19.8  The Commission asked European and international tourism trade associations for their views on the impact of the events of 11 September and invited them to identify any policy implications. From the replies received from these bodies and from the Member States, it concluded that the picture is mixed, and that those Member States more reliant on higher- spending long-haul visitors, such as the UK and Ireland, have suffered more than other Member States. The challenge will be to develop a strategy for the European tourism sector that meets the challenges ahead. This, together with requests from the European tourism industry for integration and co-operation, should be met by the new co-operative approach set out in the Communication.

  19.9  In arriving at this conclusion, the Commission comments that analysis was complicated by the fact that the impact of the 11 September atrocities, both on travel behaviour and on business, overlapped with preceding developments, such as the global economic downturn and the outbreak of foot-and-mouth disease, which had an extremely damaging effect on inbound tourism in the United Kingdom. It expects travellers' fears to be overcome with time, so the effect should not be significant in the longer term.

  19.10  The impact simulation carried out immediately after 11 September forecast dramatic losses, with severe effects on GDP and employment world-wide. The figures for Europe, where tourism accounts for 5% of both GDP and employment, that is for more than 8 million jobs, were alarming. However, in the medium to long term, the Commission thinks it conceivable that there will be no measurable impact if no new events take place.

The Government's view

  19.11  The Minister says that the Government considers that the promotion of tourism is primarily a matter for Member States. Decisions on tourism policy should be made at a national level and at the level of the devolved administrations. The European Commission's role should be restricted to supporting national policies. With reference to the Communication, she says:

    "We see one of the Commission's main tasks in this respect is to ensure good co-ordination within the European Commission so that the interests of tourism are fully taken into account in the preparation of legislation and in the operation of programmes and policies which may impact on the tourism sector. Many programmes now include a tourism dimension or take into account the impact they may have on tourism-related activities. We would welcome the introduction of measures allowing the Commission to be better informed about policies and programmes with the potential to impact on the tourism sector."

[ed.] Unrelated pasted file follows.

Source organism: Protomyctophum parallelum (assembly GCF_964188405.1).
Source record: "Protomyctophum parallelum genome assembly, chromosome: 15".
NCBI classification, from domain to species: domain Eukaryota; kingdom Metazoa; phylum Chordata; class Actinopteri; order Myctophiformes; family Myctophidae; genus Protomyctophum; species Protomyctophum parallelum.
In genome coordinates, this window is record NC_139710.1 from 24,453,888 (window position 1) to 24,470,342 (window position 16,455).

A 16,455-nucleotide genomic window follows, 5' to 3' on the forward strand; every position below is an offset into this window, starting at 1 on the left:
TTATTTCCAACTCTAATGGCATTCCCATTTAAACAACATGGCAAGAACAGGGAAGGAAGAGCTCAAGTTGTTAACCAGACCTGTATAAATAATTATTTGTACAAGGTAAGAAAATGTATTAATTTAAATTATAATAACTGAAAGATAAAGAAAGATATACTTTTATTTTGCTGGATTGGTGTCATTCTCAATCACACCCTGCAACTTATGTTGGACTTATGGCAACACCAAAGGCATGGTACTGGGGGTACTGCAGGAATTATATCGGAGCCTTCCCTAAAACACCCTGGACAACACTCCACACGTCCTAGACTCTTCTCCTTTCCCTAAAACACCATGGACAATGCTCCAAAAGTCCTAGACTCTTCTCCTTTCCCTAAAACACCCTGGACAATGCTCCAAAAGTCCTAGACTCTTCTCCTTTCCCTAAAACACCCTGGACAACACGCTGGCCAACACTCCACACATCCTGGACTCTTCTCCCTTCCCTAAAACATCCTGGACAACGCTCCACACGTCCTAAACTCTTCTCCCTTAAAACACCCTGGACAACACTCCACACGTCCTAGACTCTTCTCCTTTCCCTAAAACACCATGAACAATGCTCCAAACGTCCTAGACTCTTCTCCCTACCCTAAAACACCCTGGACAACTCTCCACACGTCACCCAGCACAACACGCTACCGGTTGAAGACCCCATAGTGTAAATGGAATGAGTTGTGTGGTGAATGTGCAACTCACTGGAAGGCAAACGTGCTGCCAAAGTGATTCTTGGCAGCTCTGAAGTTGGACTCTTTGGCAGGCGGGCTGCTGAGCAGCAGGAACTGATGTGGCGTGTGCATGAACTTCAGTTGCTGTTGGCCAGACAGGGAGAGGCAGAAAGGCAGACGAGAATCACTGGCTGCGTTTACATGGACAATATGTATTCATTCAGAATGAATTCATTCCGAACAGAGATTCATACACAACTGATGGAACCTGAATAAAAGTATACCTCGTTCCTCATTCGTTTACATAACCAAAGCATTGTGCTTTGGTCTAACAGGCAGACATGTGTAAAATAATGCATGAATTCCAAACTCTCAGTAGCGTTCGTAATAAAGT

19.12  The Minister adds that the Government intends to take full account of the 1997 High Level Group (HLG) report and the Communication in pursuing its national strategies for tourism. However, she says, it will not be seeking to implement the recommendations of the HLG report other than in this way. The Government remains unconvinced of the need for a European multi-annual programme on tourism, or an over-arching framework for Community action.

  19.13  The Government sees clear merit, however, in some of the initiatives and suggestions of the HLG report, the Communication and this report. These include, the Minister says "the improved integration of tourism into other EU policies, and systems for the collection and dissemination of information and sharing good practice". She adds that the Government, also shares the central thesis of these documents, that the tourism sector offers great potential to boost employment and growth.


  19.14  We understand that the Communication and the report were presented to the Internal Market, Consumer and Tourism Council on 26 November. No vote was called and the Communication is expected to be discussed further in Working Groups during the Spanish Presidency. Neither document contains legislative proposals, and we would expect any that may be recommended by the Working Groups to be the subject of new documents.

  19.15  We therefore now clear these documents from scrutiny.

44  (20134) 7866/99; see HC 34 - xxii (1998-99), paragraph 18 (16 June 1999). Back

45  (22864) 13191/01; see paragraph 10 of this Report. Back

46  The others were the financial markets, the global insurance and reinsurance sector and air transport. Back